Trevor is a tragicomedy by US playwright Nick Jones, inspired by a true story. First performed in New York in 2013, the show has opened at Kings Cross Theatre in a new production by Outhouse Theatre Company in association with bAKEHOUSE Theatre Company.

Trevor (Jamie Oxenbould) is an 11-year-old, 200-pound chimpanzee, living with his human owner, Sandra (Di Adams) in suburban America. He’s well-known to the local community and appears highly civilised; he eats at the dinner table with Sandra, drinks wine from wine glasses, and even drives her car. 

Di Adams and Jamie Oxenbould in Trevor at KXT
(Photo by Clare Hawley)

When we meet Trevor and Sandra, his driving has just prompted a complaint from Ashley (Ainslie McGlynn), who’s (understandably) concerned about him doing so, as well as his ongoing general presence in a house in which he is permitted by his owner to roam freely. Ashley attempts to impress upon Sandra that this animal, regardless of his apparent domestication, doesn’t belong in a human household.

In his play, Jones gives Trevor the ability to express his thoughts and feelings freely through English language. He yearns for the days he spent as an ‘actor’, having even appeared in TV commercials with 70s and 80s soapstar, Morgan Fairchild (Eloise Snape). He longs to return to acting.

Jamie Oxenbould and Eloise Snape in Trevor at KXT
(Photo by Clare Hawley)

Of course, while the audience is able to understand Trevor, the occupants of his own world cannot. While Sandra believes she can properly communicate with the chimp, she will ultimately be forced to confront the fact that she can’t really know his thoughts and motivations and is therefore unable to guarantee that Trevor poses no threat to those around him. And when Trevor becomes aware of his misfit in his current environment, the ramifications are disastrous. 

Trevor provokes reflection on a variety of issues, including the limited ability of all of us to be able to truly understand one another or to live in another’s shoes, and the pain associated with realising that certain dreams are unachievable. We must also ponder the toll associated with removing animals from their natural environments because of our own pursuit of a connection. But it’s also a seriously funny and entertaining piece of work, skilfully directed by Shaun Rennie.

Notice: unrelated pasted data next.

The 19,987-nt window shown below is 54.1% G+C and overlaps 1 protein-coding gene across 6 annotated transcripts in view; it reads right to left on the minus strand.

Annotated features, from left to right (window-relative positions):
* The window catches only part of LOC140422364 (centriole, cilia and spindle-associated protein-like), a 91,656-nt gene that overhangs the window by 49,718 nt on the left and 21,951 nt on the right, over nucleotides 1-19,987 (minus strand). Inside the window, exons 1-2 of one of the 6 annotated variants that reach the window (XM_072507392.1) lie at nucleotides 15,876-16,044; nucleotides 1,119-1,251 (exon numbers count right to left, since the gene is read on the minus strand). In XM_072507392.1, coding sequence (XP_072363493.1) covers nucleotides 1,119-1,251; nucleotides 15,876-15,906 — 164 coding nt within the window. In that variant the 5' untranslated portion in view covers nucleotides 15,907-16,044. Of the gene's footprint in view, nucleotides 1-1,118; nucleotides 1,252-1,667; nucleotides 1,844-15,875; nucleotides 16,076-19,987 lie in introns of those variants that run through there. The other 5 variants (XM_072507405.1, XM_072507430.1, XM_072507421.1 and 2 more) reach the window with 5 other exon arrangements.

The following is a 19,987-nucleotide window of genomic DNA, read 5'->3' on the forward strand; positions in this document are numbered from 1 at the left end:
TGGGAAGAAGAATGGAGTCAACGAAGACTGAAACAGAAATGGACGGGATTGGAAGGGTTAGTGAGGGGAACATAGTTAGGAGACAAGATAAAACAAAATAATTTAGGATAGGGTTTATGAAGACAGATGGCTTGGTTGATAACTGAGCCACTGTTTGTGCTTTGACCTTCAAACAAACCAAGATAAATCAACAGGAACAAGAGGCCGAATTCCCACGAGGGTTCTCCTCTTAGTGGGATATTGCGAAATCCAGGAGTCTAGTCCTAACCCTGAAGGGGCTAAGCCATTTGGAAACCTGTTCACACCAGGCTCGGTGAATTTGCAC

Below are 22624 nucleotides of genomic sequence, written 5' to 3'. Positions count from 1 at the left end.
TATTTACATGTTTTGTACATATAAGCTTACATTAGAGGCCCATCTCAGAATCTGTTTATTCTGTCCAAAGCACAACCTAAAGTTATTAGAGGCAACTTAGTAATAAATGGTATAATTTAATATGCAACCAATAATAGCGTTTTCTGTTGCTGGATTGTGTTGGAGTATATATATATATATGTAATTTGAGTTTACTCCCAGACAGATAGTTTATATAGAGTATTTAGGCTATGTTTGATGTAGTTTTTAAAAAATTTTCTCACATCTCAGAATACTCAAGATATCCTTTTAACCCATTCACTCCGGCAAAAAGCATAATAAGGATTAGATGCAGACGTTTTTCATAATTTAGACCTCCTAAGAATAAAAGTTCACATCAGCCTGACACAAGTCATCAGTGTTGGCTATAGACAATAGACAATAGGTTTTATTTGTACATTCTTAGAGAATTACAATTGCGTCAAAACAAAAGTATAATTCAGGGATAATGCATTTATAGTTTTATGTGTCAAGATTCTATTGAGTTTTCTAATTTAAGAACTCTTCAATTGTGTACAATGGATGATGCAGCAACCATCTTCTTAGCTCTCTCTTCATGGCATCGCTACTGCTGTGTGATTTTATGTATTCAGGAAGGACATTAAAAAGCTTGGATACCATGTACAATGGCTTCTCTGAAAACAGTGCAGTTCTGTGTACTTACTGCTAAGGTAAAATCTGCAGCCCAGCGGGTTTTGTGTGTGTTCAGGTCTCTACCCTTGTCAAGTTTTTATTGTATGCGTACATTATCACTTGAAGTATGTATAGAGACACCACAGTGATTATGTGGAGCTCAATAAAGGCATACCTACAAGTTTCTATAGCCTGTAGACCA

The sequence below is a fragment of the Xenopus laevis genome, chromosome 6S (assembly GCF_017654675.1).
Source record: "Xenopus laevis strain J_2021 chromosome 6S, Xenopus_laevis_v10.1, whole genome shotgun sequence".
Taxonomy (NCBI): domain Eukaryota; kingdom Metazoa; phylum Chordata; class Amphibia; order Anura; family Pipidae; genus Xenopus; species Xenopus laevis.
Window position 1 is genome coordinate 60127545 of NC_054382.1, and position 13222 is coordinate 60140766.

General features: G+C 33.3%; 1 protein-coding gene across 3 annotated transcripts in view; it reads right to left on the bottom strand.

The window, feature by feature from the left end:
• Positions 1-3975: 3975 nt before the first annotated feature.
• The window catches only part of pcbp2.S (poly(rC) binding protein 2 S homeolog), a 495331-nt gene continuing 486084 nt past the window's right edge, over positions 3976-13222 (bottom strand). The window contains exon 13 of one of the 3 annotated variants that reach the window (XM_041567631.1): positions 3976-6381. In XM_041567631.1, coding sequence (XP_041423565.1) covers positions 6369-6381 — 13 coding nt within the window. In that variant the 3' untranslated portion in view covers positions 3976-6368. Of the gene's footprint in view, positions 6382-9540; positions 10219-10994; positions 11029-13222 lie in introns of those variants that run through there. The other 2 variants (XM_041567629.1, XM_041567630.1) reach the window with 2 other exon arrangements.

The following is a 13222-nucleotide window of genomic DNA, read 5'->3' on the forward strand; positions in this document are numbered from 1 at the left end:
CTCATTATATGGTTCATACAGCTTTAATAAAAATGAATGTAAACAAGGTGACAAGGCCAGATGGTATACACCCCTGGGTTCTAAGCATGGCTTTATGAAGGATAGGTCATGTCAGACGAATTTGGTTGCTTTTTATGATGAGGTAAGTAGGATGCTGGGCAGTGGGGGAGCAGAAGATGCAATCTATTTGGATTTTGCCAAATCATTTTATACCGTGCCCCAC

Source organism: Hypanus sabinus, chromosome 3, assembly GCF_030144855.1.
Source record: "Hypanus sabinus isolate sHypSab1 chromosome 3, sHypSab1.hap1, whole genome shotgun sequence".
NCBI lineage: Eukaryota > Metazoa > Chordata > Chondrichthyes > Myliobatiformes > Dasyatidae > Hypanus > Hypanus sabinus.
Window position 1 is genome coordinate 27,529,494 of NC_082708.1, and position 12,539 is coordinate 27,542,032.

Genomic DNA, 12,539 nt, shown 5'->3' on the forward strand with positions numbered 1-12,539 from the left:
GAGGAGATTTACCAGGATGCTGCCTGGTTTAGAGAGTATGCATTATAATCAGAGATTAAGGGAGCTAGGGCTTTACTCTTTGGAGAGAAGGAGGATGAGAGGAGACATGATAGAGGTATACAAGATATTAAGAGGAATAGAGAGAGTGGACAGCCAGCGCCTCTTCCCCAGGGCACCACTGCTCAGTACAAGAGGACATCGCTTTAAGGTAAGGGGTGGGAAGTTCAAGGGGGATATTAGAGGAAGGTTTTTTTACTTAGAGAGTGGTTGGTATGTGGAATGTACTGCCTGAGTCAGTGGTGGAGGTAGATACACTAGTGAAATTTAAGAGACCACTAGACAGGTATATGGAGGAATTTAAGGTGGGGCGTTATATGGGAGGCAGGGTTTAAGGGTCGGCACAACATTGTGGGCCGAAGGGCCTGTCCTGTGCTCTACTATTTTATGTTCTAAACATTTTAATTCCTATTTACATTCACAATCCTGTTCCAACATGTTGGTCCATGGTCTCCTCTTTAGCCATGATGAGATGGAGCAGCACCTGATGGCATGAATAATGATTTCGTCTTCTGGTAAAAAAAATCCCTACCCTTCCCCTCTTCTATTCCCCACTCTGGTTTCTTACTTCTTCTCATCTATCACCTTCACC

Di Adams, Jamie Oxenbould and Jemwel Danao in Trevor at KXT
(Photo by Clare Hawley)

Playing the title role, Oxenbould is excellent. His Trevor effectively convinces through his physicality and movement that he’s a chimpanzee, but it’s never over-the-top or ridiculous and is balanced wonderfully with the need for Oxenbould to articulate the chimp’s thoughts in human terms. He also makes good use of his comedic skills to get the most out of Jones’s text.

Adams also delivers a strong performance as Trevor’s loving owner, Sandra. Like a mother with her child, Sandra’s rose-coloured glasses prevent her from appreciating the legitimate concerns of those around her about the risk that Trevor poses or the ethical quagmire in which she is immersed. On one hand, we are sympathetic to Sandra, but we’re also frustrated by her lack of judgment. Elsewhere on the stage, Snape earns her fair share of the laughs with her amusing portrayal of Fairchild, Garth Holcombe delights as Trevor’s imaginary chimp friend, and McGlynn does well as the apprehensive neighbour. Jemwel Danao and David Lynch round out a strong cast.

Garth Holcombe in Trevor at KXT
(Photo by Clare Hawley)

The bulk of events in Trevor unfold in and around Sandra’s home, and Jonathan Hindmarsh’s set is a detailed recreation of the living area. The set is arguably one of the best uses of KXT’s traverse space, to date. 

In the program for this production, there’s a quote from renowned primatologist Dr Jane Goodall, which reads, “In what terms should we think of these beings, non-human yet possessing so very many human-like characteristics? How should we treat them? Surely we should treat them with the same consideration and kindness as we show to other humans?” They are words that speak to the matter at the heart of Trevor. And in answering that question, Jones’s play asks us to contemplate that showing the ‘same consideration and kindness’ means recognising the differences that eternally separate us.


When: Playing now until 6 July 2019
Times: Tuesdays – Saturdays at 7:30pm; 5pm on Sundays
Tickets: Adult $42 | Concession $35 | $20 for Under 30s (Thursday events)
Where: Kings Cross Theatre (KXT) – Level 2, Kings Cross Hotel, Kings Cross